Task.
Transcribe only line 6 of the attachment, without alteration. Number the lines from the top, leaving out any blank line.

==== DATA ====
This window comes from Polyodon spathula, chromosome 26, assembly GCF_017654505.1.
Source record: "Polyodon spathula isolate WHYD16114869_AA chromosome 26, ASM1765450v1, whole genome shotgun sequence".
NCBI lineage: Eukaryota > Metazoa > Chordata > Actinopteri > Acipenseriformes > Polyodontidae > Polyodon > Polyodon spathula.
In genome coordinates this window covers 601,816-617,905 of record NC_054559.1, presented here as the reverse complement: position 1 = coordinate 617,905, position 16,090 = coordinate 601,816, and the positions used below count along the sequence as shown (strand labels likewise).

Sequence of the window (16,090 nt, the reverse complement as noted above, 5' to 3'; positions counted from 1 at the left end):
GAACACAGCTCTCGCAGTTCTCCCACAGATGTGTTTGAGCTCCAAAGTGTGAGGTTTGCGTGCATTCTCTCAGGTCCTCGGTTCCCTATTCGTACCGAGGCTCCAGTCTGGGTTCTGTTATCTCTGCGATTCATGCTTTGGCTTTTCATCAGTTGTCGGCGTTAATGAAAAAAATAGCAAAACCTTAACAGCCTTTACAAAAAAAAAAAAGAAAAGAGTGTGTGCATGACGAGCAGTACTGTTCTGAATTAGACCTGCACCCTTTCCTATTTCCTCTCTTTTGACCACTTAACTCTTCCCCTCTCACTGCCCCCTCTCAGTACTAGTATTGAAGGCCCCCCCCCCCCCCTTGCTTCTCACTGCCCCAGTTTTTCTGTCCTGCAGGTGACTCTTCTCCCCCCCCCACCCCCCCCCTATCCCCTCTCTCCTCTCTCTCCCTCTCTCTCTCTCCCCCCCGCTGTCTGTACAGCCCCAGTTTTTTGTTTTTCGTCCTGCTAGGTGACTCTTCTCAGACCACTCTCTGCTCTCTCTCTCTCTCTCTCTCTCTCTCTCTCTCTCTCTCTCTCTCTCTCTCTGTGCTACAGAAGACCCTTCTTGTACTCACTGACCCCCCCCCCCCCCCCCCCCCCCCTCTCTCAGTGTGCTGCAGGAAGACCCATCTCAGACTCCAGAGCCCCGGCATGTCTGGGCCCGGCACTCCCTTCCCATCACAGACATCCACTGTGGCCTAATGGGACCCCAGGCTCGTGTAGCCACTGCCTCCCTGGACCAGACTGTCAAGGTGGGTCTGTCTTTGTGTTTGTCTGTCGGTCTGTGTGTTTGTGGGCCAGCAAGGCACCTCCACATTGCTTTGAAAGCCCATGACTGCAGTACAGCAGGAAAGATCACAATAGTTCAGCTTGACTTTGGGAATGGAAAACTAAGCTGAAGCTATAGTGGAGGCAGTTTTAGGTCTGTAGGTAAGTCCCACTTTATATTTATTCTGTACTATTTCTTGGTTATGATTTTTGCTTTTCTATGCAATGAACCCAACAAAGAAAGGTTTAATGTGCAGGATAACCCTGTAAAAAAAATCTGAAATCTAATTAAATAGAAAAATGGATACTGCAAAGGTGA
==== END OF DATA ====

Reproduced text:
GAACACAGCTCTCGCAGTTCTCCCACAGATGTGTTTGAGCTCCAAAGTGTGAGGTTTGCGTGCATTCTCTCAGGTCCTCGGTTCCCTATTCGTACCGAGGCTCCAGTCTGGGTTCTGTTATCTCTGCGATTCATGCTTTGGCTTTTCATCAGTTGTCGGCGTTAATGAAAAAAATAGCAAAACCTTAACAGCCTTTACAAAAAAAAAAAAGAAAAGAGTGTGTGCATGACGAGCAGTACTGTTCTGAATTAGACCTGCACCCTTTCCTATTTCCTCTCTTTTGACCACTTAACTCTTCCCCTCTCACTGCCCCCTCTCAGTACTAGTATTGAAGGCCCCCCCCCCCCCCTTGCTTCTCACTGCCCCAGTTTTTCTGTCCTGCAGGTGACTCTTCTCCCCCCCCCACCCCCCCCCTATCCCCTCTCTCCTCTCTCTCCCTCTCTCTCTCTCCCCCCCGCTGTCTGTACAGCCCCAGTTTTTTGTTTTTCGTCCTGCTAGGTGACTCTTCTCAGACCACTCTCTGCTCTCTCTCTCTCTCTCTCTCTCTCTCTCTCTCTCTCTCTCTCTCTCTCTCTGTGCTACAGAAGACCCTTCTTGTACTCACTGACCCCCCCCCCCCCCCCCCCCCCCCTCTCTCAGTGTGCTGCAGGAAGACCCATCTCAGACTCCAGAGCCCCGGCATGTCTGGGCCCGGCACTCCCTTCCCATCACAGACATCCACTGTGGCCTAATGGGACCCCAGGCTCGTGTAGCCACTGCCTCCCTGGACCAGACTGTCAAGGTGGGTCTGTCTTTGTGTTTGTCTGTCGGTCTGTGTGTTTGTGGGCCAGCAAGGCACCTCCACATTGCTTTGAAAGCCCATGACTGCAGTACAGCAGGAAAGATCACAATAGTTCAGCTTGACTTTGGGAATGGAAAACTAAGCTGAAGCTATAGTGGAGGCAGTTTTAGGTCTGTAGGTAAGTCCCACTTTATATTTATTCTGTACTATTTCTTGGTTATGATTTTTGCTTTTCTATGCAATGAACCCAACAAAGAAAGGTTTAATGTGCAGGATAACCCTGTAAAAAAAATCTGAAATCTAATTAAATAGAAAAATGGATACTGCAAAGGTGA